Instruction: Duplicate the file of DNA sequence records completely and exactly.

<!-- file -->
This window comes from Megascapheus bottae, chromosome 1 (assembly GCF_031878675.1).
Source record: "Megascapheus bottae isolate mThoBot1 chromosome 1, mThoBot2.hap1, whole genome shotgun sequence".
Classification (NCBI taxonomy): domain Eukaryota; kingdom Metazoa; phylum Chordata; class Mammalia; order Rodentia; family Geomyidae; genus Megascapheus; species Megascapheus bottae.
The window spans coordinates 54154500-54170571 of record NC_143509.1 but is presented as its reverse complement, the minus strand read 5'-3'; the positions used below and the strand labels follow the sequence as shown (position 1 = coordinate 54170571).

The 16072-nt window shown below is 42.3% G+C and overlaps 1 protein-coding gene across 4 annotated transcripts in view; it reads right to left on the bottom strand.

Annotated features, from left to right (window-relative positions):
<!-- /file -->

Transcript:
This window comes from Megascapheus bottae, chromosome 1 (assembly GCF_031878675.1).
Source record: "Megascapheus bottae isolate mThoBot1 chromosome 1, mThoBot2.hap1, whole genome shotgun sequence".
Classification (NCBI taxonomy): domain Eukaryota; kingdom Metazoa; phylum Chordata; class Mammalia; order Rodentia; family Geomyidae; genus Megascapheus; species Megascapheus bottae.
The window spans coordinates 54154500-54170571 of record NC_143509.1 but is presented as its reverse complement, the minus strand read 5'-3'; the positions used below and the strand labels follow the sequence as shown (position 1 = coordinate 54170571).

The 16072-nt window shown below is 42.3% G+C and overlaps 1 protein-coding gene across 4 annotated transcripts in view; it reads right to left on the bottom strand.

Annotated features, from left to right (window-relative positions):